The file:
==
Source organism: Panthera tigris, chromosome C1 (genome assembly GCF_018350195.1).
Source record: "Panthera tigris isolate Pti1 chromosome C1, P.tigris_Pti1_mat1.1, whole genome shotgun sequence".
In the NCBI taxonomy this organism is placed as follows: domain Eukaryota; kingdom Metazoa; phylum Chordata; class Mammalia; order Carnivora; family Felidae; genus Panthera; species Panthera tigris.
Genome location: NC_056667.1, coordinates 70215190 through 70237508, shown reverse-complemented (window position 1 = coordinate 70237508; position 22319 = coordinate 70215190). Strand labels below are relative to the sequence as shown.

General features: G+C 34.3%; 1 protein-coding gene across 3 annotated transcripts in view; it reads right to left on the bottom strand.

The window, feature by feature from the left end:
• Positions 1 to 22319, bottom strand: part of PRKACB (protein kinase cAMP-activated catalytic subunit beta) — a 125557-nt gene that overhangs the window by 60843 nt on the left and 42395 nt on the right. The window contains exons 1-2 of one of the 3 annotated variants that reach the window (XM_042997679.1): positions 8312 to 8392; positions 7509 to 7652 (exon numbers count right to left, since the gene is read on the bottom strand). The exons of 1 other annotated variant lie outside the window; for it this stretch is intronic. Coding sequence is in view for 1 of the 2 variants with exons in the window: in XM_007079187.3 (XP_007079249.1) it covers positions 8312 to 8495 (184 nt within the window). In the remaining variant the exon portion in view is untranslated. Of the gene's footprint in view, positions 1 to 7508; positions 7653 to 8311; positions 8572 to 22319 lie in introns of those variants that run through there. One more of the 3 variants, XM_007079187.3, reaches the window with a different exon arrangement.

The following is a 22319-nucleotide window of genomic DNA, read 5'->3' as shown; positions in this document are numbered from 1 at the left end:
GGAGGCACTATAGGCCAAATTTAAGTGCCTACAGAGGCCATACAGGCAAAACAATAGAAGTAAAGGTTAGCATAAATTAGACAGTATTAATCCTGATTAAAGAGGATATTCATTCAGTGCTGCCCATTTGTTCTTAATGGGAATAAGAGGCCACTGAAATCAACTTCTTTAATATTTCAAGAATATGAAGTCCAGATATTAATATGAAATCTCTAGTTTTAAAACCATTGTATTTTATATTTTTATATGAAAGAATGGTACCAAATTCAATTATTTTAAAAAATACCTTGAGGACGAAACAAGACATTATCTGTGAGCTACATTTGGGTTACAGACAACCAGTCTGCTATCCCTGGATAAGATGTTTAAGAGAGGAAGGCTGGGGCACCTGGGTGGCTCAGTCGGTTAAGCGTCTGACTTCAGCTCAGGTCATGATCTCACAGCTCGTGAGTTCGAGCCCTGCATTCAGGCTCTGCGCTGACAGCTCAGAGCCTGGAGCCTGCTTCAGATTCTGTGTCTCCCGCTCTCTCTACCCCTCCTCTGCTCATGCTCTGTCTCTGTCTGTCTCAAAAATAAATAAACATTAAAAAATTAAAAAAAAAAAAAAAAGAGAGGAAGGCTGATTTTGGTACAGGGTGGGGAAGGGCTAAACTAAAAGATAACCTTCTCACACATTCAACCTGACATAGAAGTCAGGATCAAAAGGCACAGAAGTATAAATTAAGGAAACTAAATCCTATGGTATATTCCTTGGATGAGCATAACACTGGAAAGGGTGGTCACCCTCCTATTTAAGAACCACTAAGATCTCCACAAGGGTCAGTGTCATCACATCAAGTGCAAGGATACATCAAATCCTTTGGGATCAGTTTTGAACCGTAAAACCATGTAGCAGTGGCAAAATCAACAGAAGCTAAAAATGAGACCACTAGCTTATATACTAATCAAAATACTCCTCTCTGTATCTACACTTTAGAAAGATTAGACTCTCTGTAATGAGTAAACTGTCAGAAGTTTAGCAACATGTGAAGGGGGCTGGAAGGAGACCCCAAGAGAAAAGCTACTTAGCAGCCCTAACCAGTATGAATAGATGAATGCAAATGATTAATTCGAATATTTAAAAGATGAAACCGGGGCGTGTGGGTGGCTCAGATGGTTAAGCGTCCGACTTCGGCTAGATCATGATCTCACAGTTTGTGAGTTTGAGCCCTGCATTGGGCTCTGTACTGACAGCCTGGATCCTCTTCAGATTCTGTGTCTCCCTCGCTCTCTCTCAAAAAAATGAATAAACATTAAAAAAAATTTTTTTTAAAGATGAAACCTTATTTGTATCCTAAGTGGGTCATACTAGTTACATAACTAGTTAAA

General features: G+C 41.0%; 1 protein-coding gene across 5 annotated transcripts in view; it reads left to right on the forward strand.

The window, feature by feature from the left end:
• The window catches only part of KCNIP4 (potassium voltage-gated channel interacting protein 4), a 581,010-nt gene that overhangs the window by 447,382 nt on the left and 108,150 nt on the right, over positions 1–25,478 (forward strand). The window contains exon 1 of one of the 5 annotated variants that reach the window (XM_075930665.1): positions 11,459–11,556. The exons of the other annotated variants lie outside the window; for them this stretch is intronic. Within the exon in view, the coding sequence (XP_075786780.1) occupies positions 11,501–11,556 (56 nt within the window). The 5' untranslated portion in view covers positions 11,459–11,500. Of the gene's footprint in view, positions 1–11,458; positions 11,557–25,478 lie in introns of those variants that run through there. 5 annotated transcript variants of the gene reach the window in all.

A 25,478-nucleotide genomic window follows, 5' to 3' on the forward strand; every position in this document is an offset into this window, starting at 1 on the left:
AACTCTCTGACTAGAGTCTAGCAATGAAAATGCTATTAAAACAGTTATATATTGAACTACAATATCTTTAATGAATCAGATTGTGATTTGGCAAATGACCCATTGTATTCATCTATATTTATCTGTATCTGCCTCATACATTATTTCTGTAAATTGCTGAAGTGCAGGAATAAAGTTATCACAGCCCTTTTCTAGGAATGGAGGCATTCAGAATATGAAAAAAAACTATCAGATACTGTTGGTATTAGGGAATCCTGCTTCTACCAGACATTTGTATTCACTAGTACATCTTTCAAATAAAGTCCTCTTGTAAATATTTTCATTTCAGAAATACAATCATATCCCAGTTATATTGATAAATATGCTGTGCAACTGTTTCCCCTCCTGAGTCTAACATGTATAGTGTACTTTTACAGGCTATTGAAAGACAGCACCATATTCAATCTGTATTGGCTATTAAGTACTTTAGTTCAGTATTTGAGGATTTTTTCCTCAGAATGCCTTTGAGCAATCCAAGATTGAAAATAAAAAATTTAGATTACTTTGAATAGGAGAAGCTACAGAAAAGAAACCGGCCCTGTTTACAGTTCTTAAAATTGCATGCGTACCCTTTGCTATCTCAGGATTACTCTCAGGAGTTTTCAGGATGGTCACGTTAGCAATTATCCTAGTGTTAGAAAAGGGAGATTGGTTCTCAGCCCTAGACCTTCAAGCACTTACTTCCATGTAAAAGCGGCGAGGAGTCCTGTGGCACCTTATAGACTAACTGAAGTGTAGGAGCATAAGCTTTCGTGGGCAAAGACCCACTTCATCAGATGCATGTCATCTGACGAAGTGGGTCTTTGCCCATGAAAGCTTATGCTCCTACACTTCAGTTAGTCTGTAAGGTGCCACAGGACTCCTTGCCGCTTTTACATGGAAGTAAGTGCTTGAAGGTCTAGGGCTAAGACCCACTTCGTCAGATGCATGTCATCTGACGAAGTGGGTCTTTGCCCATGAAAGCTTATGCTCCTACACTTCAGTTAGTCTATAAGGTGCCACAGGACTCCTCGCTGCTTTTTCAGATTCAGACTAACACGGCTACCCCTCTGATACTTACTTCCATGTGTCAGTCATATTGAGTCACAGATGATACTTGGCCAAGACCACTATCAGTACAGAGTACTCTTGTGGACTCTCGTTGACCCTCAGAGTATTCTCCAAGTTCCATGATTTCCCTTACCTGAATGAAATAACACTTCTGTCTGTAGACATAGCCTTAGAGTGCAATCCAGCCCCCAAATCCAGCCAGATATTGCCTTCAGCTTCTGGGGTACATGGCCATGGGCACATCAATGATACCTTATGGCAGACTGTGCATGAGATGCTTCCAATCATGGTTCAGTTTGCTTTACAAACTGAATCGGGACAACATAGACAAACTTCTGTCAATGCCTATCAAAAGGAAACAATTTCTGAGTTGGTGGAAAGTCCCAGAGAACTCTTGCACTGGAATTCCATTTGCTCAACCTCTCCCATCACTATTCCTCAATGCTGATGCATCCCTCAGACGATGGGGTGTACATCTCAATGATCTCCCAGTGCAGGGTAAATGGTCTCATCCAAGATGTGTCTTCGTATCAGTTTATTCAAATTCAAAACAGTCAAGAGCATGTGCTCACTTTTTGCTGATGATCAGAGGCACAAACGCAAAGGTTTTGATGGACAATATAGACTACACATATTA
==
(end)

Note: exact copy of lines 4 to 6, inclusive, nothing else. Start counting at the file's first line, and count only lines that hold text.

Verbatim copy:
Genome location: NC_056667.1, coordinates 70215190 through 70237508, shown reverse-complemented (window position 1 = coordinate 70237508; position 22319 = coordinate 70215190). Strand labels below are relative to the sequence as shown.

General features: G+C 34.3%; 1 protein-coding gene across 3 annotated transcripts in view; it reads right to left on the bottom strand.

The window, feature by feature from the left end: